Researchers at MIT have come up with a new network design that exploits cheap, power-efficient flash memory without sacrificing the speed that supercomputing applications enjoy from Random Access Memory (RAM). What's appealing about the development is that flash memory is about ten times less expensive than RAM and consumes about a tenth as much power. The downside is that flash memory is only about a tenth as fast, though by utilizing MIT's new system, several common big data applications could use flash memory just as efficiently as conventional RAM. Not only that, the researchers presented evidence at the International Symposium on Computer Architecture that if servers executing a distributed... Read more...
Developing an application isn't a cake walk, although it can seem like one if all we're talking about is getting a program up and running. Perhaps the biggest chore with developing an app is securing it tight, analyzing the code until you arrive at Eye Strain City. Security is king. It's also time-consuming. MIT knows this reality all too well, so it's decided to do something to help ease the pain. The result is a system called CodePhage, one that takes advantage of other applications to help bolster the security in its own. I wouldn't blame you if you thought that such mechanics were impossible, but indeed they are. Rather than just analyze source code from other projects and assume snippets... Read more...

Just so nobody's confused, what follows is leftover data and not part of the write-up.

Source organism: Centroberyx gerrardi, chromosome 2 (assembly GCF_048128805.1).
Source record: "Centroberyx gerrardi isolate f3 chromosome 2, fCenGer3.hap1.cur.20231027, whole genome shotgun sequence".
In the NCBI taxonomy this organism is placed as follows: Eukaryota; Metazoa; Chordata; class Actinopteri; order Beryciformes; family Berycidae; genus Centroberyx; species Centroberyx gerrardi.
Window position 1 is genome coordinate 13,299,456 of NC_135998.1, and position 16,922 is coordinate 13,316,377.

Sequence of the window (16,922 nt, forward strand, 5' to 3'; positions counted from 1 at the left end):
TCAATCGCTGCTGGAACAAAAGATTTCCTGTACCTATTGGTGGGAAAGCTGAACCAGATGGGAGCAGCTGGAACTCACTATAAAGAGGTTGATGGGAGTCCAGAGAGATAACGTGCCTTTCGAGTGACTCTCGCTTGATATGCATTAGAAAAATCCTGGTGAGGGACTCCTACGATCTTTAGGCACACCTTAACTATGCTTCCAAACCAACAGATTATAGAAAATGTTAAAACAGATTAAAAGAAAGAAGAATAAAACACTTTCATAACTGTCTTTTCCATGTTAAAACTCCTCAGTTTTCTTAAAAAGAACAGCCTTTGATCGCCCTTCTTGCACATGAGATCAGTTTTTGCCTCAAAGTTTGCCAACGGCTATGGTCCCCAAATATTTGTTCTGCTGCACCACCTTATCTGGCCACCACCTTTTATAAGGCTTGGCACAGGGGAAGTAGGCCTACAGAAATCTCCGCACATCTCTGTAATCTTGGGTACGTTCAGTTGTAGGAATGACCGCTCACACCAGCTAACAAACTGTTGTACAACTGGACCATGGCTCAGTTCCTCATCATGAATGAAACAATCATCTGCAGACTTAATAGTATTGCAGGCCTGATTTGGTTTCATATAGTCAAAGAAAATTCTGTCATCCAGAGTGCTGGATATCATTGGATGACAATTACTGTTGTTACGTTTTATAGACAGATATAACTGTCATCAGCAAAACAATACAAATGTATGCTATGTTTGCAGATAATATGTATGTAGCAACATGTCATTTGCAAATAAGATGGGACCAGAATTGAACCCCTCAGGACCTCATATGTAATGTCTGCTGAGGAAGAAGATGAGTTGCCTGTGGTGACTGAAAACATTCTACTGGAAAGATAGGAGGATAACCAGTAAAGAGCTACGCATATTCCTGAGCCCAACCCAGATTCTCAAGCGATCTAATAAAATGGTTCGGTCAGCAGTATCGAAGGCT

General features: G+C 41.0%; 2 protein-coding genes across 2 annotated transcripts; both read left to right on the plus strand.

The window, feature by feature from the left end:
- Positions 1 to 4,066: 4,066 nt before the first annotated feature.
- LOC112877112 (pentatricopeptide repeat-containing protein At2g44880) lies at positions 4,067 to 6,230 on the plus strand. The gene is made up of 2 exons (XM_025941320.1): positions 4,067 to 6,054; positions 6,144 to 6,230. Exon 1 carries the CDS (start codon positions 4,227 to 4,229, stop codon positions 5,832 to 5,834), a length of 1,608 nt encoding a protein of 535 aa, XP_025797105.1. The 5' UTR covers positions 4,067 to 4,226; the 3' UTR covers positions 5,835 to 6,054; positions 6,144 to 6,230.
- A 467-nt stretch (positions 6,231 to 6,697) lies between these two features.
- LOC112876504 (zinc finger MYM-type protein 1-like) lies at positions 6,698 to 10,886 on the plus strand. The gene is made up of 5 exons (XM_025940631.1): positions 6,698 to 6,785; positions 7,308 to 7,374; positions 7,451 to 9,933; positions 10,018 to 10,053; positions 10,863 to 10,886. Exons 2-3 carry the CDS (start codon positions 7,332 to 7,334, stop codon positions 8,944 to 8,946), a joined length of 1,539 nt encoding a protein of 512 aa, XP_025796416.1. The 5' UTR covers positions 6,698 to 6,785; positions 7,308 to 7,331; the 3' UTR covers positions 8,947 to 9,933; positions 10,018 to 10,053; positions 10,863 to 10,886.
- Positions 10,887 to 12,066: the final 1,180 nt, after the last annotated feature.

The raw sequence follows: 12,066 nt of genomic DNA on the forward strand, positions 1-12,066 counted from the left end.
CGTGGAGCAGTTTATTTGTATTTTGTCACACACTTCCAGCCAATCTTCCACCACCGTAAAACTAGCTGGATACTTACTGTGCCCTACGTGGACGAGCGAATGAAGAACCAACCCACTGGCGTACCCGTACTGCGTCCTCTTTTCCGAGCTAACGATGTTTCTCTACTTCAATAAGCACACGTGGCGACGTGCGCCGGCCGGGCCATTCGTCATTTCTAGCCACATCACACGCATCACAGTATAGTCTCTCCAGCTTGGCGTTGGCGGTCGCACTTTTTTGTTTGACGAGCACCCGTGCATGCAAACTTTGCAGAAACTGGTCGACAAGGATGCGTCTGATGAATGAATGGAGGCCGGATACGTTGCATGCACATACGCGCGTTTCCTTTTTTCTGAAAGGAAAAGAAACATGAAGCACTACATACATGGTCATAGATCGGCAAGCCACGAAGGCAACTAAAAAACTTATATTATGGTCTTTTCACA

Recently, we’ve seen robots being developed that are used for security, delivering food, and even for customer service. This time around, researchers at the Biomimetic Robotics Lab of the Massachusetts Institute of Technology (MIT) have created a robot that takes its cues from the world’s fastest land animal that will hopefully be able to replace humans in dangerous operations. Called the cheetah, this robot’s form and function takes its cues from the land animal of the same name. While it can’t match the animal’s speed of 59 mph right now, the bot is capable of running at speeds of more than 10 mph, jump to a height of around 16 inches, land safely, and still continue to gallop for at least... Read more...
Well here’s one: MIT researchers are developing a way to harvest energy from, off all things, water droplets. They discovered that when water droplets spontaneously “jump” away from a superhydrophobic surface, they generate a tiny electric charge. Condensation is the real mechanism for the movement of the water, and the team figured out that by using interleaved metal plates--particularly when adjacent plates have opposite charges--they could gather that energy and send it through an external circuit, thus powering small electronic devices. This machine harvests energy from water droplets What’s really cool about the whole thing is that it’s a passive process, meaning... Read more...